Worst of the worst: a naturalist’s list of the most harmful types of litter

Today Yvette Bree, a Discovery Leader at Sandbanks Provincial Park for over 30 years, shares some thoughts about this season. 

2020 will go down as — to put it mildly — a difficult year for many people.

Although affected by the world around me, I choose to acknowledge that I am pretty lucky: I live in a great country, a great province, and have enjoyed a career in a stunningly beautiful park.

Usually my job is to inspire visitors to appreciate the natural world around them, to breathe life into history, and to encourage stewardship so they will respect not only this park, but take these ideals home with them.

beach area

This year, in an extremely busy park, many of us have been asked to assist with some of the basic operations required to ensure the smooth operation of the park.

Too much trash

Although I still have the opportunity to inspire visitors, some of my time has been dedicated to other tasks.

trash in day useI wrote this blog in my head, amusing myself as I picked up litter on Dunes Beach at Sandbanks.

Except I wasn’t amused.

Sure, with thousands of visitors coming to Sandbanks on a daily basis, some litter is to be expected — food wrappings unexpectedly caught in the wind, a towel forgotten on the beach, a beach toy unknowingly dropped from an armful of belongings as you head back to the car.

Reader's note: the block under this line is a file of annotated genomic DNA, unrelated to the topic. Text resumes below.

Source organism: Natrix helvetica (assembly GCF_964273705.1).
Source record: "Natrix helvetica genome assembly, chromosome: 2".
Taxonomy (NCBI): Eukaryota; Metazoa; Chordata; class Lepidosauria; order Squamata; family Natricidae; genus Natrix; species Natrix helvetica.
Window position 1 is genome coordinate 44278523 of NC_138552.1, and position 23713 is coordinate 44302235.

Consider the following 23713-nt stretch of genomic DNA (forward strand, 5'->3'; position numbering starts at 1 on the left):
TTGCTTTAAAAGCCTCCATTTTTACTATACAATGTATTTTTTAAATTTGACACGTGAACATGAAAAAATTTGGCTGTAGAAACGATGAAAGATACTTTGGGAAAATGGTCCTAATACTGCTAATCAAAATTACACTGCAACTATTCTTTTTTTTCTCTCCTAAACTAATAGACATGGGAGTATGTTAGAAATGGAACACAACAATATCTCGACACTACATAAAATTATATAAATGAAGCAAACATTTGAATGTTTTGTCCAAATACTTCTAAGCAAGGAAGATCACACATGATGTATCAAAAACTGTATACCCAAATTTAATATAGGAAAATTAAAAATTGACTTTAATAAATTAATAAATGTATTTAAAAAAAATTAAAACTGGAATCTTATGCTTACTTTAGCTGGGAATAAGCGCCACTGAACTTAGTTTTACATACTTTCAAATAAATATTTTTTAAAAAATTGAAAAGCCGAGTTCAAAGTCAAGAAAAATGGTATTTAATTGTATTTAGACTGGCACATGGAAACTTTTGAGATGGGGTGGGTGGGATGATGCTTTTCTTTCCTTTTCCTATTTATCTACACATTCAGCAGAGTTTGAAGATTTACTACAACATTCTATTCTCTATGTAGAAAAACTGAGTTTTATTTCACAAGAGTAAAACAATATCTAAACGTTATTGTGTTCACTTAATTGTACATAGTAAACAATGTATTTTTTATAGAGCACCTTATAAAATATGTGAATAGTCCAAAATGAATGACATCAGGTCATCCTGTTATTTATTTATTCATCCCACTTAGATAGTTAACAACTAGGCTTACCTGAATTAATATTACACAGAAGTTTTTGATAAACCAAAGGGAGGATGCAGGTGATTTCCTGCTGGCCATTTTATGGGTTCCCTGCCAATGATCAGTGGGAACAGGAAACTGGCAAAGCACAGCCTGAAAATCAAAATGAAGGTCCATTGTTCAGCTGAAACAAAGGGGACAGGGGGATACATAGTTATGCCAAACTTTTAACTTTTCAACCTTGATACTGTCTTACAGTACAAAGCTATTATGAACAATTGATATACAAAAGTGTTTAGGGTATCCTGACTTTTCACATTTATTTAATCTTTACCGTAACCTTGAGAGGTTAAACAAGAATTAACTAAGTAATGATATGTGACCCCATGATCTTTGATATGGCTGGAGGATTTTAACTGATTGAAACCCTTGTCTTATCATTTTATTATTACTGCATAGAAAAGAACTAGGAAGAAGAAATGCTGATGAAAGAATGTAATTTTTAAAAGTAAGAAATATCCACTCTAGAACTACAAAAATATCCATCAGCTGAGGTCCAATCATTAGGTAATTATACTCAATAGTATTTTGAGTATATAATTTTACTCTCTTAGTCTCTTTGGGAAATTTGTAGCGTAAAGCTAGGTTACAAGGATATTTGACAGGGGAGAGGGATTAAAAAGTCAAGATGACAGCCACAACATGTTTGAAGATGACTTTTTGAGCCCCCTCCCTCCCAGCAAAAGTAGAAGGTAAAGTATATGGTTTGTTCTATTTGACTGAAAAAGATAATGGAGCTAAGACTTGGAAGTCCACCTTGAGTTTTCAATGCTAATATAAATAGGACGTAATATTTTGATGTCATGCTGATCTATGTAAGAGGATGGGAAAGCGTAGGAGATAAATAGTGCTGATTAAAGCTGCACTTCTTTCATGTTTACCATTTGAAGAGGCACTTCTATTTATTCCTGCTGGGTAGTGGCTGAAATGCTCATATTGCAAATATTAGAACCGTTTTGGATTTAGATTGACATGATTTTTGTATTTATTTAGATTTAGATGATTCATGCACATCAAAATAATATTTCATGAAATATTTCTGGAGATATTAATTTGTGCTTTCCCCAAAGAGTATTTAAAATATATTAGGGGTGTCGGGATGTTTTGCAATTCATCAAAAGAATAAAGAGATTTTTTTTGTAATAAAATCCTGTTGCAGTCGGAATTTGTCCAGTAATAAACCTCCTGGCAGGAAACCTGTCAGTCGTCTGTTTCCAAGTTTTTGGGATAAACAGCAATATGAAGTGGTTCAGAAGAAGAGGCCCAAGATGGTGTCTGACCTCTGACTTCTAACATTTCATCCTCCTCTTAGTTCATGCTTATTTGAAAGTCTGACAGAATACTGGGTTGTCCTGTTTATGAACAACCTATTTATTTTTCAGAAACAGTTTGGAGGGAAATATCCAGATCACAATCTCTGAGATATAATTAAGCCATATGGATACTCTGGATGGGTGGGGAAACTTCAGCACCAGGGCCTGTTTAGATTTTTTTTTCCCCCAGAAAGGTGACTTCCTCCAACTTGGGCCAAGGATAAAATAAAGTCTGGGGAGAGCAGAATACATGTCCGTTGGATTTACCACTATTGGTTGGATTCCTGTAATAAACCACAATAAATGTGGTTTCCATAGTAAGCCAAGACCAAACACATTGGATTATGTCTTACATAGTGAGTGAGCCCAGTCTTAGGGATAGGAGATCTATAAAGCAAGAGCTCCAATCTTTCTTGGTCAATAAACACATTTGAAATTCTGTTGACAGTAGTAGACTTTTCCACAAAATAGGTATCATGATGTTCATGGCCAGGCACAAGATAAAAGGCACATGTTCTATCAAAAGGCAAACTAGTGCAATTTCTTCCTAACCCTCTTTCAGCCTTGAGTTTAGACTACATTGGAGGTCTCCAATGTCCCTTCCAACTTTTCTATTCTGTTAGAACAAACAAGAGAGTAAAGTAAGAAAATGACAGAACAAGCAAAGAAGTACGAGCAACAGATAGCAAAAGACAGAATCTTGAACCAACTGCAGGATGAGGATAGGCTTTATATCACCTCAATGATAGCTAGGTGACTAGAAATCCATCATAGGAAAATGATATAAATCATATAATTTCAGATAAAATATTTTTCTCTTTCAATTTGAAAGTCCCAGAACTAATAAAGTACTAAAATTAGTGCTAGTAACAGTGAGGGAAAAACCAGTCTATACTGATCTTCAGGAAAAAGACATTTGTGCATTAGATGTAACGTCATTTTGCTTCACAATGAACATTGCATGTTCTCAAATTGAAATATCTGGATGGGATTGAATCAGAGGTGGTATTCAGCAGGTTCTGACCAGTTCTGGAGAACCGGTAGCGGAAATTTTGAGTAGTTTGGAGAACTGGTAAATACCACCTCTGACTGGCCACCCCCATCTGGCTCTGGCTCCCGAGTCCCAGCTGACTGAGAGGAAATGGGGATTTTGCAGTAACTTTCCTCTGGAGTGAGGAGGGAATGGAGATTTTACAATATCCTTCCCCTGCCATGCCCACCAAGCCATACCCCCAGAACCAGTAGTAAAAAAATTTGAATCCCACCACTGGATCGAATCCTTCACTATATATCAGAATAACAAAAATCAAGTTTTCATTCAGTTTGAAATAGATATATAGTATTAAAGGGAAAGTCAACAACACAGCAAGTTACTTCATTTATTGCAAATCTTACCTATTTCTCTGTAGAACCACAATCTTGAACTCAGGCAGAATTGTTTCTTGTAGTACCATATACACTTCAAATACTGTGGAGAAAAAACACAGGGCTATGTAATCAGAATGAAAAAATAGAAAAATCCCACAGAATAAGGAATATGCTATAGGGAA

But there’s a very sad and very large amount of garbage left behind after a busy day at the beach, too much to have all been “accidental.”

I came up with my own personal “worst of the worst” types of litter.

Here are my top three:

Third place: everything plastic, particularly items that have only been used once

plastic buckets and shovels discarded on the beachThis includes water bottles and take-out cups and containers, but I’ve been shocked at the number of items that could and should be used more than once, but have instead been carelessly discarded.

I’m sure discount stores are happy to get the repeat business, but when did children’s sandcastle pails and shovels become a “one and done” purchase?

Second place: cigarette butts

Small but conspicuous and very “fiddly” to pick up, they seem to be everywhere. I must have picked up hundreds in one day, very aware that they’ve been in someone else’s mouth.

Cigarette on the beach

They’re also full of dangerous chemicals, including nicotine, hydrogen cyanide, formaldehyde, lead, arsenic, ammonia, uranium, benzene, acetone and butane, to name just a few.

These poisonous chemicals can leach into the soils and be ingested by animals, even sometimes by children.

Smoking is not permitted on the beach; please dispose of all cigarette butts properly.

Top spot: diapers (and not just for the obvious reason)

diaper lying on beachThese diapers are being thrown into the bushes by adults, setting a poor example of respecting the environment around them to the children they’re raising.

These children will grow up and repeat the behaviours they learned when they were young, meaning we’ll still be picking up far too much litter twenty years from now.

You might have your own top three, but you get the idea.

campsite

Let’s show some respect for each other, park staff working hard to maintain our parks, and the beautiful landscapes around us.

It’s time to break the cycle.